Nancy Allen and Peter Weller in <em>Robocop</em>

On the commentary track that accompanies the Criterion Collection’s new DVD version of RoboCop, director Paul Verhoeven kicks things off by admitting that, on a first read of the film’s script, he declined the project, mistaking it for just another “B-level science fiction movie” from the Hollywood crap factories. Verhoeven’s comments are closely followed by those of producer Jon Davison, who imagines Verhoeven simply reading the first 20 pages of the script by Ed Neumeier and Michael Miner and then throwing the damn thing across the room. (From RoboCop, Verhoeven advanced to the far more swollen melodrama of Basic Instinct and Showgirls — his active philosophy where Hollywood crap is concerned seems to be “if you can’t beat them, join them.”)

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John Carpenter’s The Thing


In his cultural history of the horror genre, The Monster Show, writer David J. Skal compares Francis Bacon’s famous 1944 triptych Three Studies for Figures at the Base of a Crucifixion to equally disturbing special effects work in John Carpenter’s The Thing. The surrealistic imagery conjured by Rob Bottin to depict the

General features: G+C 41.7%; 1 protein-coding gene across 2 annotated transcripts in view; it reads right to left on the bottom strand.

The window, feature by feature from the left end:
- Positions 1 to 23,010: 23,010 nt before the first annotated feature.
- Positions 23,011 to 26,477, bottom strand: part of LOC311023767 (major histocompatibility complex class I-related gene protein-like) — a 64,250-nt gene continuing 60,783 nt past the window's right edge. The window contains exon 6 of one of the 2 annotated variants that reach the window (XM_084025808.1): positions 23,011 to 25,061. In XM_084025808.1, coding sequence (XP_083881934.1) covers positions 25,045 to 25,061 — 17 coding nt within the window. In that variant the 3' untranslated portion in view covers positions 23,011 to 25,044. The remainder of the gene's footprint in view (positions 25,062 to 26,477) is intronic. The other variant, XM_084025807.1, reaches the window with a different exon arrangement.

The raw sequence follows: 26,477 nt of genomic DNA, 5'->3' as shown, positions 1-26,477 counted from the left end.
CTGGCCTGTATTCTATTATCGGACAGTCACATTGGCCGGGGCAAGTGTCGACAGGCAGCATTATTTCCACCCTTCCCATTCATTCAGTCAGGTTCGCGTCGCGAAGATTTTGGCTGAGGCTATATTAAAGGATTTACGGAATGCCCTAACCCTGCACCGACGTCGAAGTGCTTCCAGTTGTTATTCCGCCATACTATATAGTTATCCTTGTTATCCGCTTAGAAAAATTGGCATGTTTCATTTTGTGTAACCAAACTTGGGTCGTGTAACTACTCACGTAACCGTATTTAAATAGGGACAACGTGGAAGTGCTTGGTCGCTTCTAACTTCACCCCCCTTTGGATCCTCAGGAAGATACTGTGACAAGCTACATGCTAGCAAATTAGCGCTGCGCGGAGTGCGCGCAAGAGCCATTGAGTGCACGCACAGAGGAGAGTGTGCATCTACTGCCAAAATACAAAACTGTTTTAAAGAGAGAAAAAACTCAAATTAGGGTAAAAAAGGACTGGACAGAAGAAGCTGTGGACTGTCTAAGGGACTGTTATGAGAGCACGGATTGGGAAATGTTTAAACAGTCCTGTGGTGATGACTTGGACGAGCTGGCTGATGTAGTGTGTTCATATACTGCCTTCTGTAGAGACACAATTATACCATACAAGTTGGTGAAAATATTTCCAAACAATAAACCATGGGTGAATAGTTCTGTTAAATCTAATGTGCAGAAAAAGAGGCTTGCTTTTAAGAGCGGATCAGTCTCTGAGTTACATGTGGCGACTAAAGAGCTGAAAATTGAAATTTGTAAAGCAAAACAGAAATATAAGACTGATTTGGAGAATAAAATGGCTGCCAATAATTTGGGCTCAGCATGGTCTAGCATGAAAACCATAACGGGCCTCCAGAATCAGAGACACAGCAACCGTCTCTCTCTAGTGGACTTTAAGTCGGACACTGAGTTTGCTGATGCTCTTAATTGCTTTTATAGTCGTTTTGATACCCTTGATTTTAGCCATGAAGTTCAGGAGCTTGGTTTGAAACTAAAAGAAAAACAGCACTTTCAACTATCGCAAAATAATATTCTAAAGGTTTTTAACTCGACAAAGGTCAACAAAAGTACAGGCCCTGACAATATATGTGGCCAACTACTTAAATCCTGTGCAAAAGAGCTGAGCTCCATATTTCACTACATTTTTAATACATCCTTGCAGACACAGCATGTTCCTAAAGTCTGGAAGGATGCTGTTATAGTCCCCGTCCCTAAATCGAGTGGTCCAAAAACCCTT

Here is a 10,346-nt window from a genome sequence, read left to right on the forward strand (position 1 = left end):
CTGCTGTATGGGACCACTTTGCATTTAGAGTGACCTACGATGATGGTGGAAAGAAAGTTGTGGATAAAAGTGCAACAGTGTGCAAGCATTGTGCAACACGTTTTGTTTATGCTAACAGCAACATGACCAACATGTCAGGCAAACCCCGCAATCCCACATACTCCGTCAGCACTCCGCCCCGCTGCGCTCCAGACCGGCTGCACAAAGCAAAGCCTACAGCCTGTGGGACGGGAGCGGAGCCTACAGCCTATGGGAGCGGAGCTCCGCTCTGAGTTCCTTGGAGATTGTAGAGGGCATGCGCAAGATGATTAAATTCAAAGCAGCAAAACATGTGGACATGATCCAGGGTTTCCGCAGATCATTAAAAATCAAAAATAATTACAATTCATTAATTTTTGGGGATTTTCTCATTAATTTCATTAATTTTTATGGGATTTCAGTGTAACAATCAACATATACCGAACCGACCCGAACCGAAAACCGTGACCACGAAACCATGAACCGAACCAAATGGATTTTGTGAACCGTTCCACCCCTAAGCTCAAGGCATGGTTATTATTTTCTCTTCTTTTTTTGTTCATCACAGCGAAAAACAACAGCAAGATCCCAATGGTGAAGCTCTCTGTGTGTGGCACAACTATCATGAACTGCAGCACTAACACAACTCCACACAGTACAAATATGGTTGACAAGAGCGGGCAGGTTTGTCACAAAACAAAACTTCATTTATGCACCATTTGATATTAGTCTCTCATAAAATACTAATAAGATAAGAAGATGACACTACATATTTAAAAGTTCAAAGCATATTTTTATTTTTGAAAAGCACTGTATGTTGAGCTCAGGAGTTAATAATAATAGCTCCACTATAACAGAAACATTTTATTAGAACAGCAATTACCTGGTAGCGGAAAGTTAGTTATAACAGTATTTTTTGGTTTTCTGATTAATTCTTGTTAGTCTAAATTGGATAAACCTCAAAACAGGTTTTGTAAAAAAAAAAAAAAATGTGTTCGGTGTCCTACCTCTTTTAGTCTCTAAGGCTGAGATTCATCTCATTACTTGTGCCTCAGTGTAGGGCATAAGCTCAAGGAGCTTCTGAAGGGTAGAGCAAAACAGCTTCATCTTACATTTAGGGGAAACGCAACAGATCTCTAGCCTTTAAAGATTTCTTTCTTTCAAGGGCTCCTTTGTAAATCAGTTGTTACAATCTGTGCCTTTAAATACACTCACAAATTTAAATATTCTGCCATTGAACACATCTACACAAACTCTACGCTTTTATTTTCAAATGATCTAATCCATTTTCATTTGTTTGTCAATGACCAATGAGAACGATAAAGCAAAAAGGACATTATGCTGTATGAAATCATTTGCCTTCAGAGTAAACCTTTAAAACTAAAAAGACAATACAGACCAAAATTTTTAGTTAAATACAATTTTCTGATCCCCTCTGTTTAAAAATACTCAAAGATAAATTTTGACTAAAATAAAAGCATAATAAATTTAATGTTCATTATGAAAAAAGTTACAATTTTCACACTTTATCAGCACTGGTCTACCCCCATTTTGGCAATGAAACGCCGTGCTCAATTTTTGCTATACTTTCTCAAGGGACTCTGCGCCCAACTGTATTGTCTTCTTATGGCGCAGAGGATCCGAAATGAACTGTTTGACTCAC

transformation of a human being into a shape-changing thing from

another world is nearly unimaginable, and Bacon is one of its few

precedents. It must be seen to be believed, and it represents a kind of

high-water mark for fevered creativity in the horror film. [Ed. note, 2008: This review references a DVD edition of the film that hasn’t been available for years. Current editions represent a significant improvement in picture quality.]

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James Woods and Deborah Harry in Videodrome

Finally released in a widescreen video version (on DVD) and as crucial now as when it was first released, David Cronenberg’s Videodrome is a dark parable for the television age as well as a horror movie about the very nature of horror movies. With clinical and allegorical relish, Cronenberg uses a gut-busting horror film to turn the oft-repeated claim that violence in the media catalyzes violence in society on its ear.

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